The evolution of fairness norms: An essay on Ken Binmore's natural justice

Politics, Philosophy and Economics 5 (1):33-50 (2006)
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Abstract

This article sets out and comments on the arguments of Binmore 's Natural Justice, and specifically on the empirical hypotheses that underpin his social contract view of the foundations of justice. It argues that Binmore 's dependence on the hypothesis that individuals have purely self-regarding preferences forces him to claim that mutual monitoring of free-riding behavior was sufficiently reliable to enforce cooperation in hunter-gatherer societies, and that this makes it hard to explain why intuitions about justice could have evolved, since in such a society intuitions about justice would have had no adaptive advantage. I argue that it is empirically plausible that human beings display systematic other-regarding preferences. These could be incorporated into Binmore 's general framework in a way that would enrich it and make it more useful for solving practical problems about justice. Key Words: natural justice • fairness • norms • evolution • self-regarding preferences • Rawls • social contract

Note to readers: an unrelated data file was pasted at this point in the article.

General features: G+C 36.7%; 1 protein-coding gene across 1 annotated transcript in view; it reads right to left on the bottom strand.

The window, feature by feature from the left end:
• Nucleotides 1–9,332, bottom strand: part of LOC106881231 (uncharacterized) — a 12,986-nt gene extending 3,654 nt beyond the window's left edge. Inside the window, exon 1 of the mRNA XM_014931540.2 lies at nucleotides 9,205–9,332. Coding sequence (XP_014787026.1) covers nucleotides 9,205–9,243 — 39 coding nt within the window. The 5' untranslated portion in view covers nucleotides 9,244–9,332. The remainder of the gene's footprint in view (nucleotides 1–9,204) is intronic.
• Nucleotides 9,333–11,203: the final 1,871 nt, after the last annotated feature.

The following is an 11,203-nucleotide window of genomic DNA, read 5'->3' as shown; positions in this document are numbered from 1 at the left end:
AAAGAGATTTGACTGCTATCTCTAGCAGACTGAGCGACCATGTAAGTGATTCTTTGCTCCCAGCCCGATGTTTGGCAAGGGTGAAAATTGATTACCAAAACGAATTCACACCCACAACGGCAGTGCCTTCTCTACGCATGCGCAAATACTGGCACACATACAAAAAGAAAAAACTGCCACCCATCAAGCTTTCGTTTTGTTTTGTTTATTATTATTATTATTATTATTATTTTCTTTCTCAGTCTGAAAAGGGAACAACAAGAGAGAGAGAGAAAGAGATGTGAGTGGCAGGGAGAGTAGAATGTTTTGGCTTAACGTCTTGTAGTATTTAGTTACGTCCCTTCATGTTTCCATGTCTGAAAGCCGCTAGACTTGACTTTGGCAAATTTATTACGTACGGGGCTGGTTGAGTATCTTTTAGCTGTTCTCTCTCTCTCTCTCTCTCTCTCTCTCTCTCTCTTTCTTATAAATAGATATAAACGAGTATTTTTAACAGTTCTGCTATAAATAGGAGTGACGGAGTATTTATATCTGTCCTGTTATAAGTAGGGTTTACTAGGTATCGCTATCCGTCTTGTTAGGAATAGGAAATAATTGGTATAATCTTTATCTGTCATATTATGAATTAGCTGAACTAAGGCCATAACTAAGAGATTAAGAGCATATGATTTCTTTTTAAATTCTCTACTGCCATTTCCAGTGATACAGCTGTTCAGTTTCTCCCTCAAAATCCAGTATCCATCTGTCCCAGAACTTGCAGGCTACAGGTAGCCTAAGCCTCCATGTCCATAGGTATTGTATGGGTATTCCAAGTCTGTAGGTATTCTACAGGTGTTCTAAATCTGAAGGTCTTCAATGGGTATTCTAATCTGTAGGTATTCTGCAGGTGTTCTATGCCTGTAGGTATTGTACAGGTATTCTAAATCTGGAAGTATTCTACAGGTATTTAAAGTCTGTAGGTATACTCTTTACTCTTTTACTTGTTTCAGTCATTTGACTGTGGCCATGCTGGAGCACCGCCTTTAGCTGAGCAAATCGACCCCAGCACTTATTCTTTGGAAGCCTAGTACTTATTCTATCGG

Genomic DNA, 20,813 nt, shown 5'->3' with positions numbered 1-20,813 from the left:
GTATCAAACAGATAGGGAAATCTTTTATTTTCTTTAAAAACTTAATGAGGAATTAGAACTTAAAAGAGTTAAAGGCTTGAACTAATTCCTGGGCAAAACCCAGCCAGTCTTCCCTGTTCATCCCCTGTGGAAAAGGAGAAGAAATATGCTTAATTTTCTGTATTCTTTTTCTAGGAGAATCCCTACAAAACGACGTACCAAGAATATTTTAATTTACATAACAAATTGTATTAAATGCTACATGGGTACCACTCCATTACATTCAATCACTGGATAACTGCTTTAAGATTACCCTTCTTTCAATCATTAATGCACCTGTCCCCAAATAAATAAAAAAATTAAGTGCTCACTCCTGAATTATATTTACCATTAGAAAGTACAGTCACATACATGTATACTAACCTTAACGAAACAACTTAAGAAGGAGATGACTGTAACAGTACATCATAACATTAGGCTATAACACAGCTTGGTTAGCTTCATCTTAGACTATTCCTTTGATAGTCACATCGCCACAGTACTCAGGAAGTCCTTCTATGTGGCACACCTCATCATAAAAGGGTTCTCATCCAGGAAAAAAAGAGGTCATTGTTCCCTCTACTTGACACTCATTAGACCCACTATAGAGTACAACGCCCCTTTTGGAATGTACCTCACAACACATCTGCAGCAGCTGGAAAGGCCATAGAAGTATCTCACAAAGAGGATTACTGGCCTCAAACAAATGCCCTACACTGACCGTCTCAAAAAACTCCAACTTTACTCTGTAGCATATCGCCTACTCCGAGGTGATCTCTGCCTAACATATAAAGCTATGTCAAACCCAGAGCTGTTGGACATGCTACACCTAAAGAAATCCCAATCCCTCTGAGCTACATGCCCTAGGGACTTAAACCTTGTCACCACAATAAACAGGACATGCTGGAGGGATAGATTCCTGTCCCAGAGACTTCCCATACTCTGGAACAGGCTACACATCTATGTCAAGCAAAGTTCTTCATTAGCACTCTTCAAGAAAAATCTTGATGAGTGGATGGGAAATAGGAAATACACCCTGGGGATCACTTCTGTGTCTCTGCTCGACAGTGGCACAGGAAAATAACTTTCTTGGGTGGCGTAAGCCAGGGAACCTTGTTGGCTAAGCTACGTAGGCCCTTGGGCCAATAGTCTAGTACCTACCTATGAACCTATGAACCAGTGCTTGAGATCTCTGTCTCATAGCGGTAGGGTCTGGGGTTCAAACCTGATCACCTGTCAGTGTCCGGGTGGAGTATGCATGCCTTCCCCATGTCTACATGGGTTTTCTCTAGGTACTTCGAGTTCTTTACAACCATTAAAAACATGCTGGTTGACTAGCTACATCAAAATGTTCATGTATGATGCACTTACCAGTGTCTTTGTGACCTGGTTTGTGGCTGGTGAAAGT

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References found in this work

Behavioral Ethics Meets Natural Justice.Herbert Gintis - 2006 - Politics, Philosophy and Economics 5 (1):5-32.

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